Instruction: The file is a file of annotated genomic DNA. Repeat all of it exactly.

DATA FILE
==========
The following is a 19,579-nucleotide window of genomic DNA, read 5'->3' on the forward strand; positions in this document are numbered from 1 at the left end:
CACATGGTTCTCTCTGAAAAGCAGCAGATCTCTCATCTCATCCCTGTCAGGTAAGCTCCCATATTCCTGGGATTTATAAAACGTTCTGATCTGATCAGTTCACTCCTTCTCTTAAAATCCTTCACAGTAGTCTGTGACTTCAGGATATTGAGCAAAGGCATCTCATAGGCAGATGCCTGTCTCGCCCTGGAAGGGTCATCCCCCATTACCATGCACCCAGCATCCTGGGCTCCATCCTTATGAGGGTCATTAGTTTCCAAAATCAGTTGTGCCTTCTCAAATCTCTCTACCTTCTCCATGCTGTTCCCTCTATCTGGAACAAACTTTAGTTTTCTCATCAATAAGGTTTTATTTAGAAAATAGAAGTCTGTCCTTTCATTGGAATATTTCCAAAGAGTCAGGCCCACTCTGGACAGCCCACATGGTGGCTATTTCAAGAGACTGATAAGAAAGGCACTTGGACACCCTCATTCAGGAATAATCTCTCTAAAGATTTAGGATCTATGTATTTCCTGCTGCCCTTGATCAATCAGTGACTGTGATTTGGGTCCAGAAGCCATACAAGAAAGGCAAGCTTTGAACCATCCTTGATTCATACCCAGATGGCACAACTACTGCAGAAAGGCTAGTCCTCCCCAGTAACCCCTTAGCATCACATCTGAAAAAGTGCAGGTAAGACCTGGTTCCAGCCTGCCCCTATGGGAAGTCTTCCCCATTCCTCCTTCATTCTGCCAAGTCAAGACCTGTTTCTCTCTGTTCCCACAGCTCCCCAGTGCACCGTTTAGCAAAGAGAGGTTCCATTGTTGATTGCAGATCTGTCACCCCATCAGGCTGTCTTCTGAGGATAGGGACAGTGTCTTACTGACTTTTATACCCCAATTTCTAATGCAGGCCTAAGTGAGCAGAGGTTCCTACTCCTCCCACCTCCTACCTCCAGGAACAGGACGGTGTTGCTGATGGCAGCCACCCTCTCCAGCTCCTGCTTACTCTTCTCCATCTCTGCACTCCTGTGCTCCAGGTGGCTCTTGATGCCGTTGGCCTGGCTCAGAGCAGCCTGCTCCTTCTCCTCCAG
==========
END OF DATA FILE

The following is a 19,579-nucleotide window of genomic DNA, read 5'->3' on the forward strand; positions in this document are numbered from 1 at the left end:
CACATGGTTCTCTCTGAAAAGCAGCAGATCTCTCATCTCATCCCTGTCAGGTAAGCTCCCATATTCCTGGGATTTATAAAACGTTCTGATCTGATCAGTTCACTCCTTCTCTTAAAATCCTTCACAGTAGTCTGTGACTTCAGGATATTGAGCAAAGGCATCTCATAGGCAGATGCCTGTCTCGCCCTGGAAGGGTCATCCCCCATTACCATGCACCCAGCATCCTGGGCTCCATCCTTATGAGGGTCATTAGTTTCCAAAATCAGTTGTGCCTTCTCAAATCTCTCTACCTTCTCCATGCTGTTCCCTCTATCTGGAACAAACTTTAGTTTTCTCATCAATAAGGTTTTATTTAGAAAATAGAAGTCTGTCCTTTCATTGGAATATTTCCAAAGAGTCAGGCCCACTCTGGACAGCCCACATGGTGGCTATTTCAAGAGACTGATAAGAAAGGCACTTGGACACCCTCATTCAGGAATAATCTCTCTAAAGATTTAGGATCTATGTATTTCCTGCTGCCCTTGATCAATCAGTGACTGTGATTTGGGTCCAGAAGCCATACAAGAAAGGCAAGCTTTGAACCATCCTTGATTCATACCCAGATGGCACAACTACTGCAGAAAGGCTAGTCCTCCCCAGTAACCCCTTAGCATCACATCTGAAAAAGTGCAGGTAAGACCTGGTTCCAGCCTGCCCCTATGGGAAGTCTTCCCCATTCCTCCTTCATTCTGCCAAGTCAAGACCTGTTTCTCTCTGTTCCCACAGCTCCCCAGTGCACCGTTTAGCAAAGAGAGGTTCCATTGTTGATTGCAGATCTGTCACCCCATCAGGCTGTCTTCTGAGGATAGGGACAGTGTCTTACTGACTTTTATACCCCAATTTCTAATGCAGGCCTAAGTGAGCAGAGGTTCCTACTCCTCCCACCTCCTACCTCCAGGAACAGGACGGTGTTGCTGATGGCAGCCACCCTCTCCAGCTCCTGCTTACTCTTCTCCATCTCTGCACTCCTGTGCTCCAGGTGGCTCTTGATGCCGTTGGCCTGGCTCAGAGCAGCCTGCTCCTTCTCCTCCAG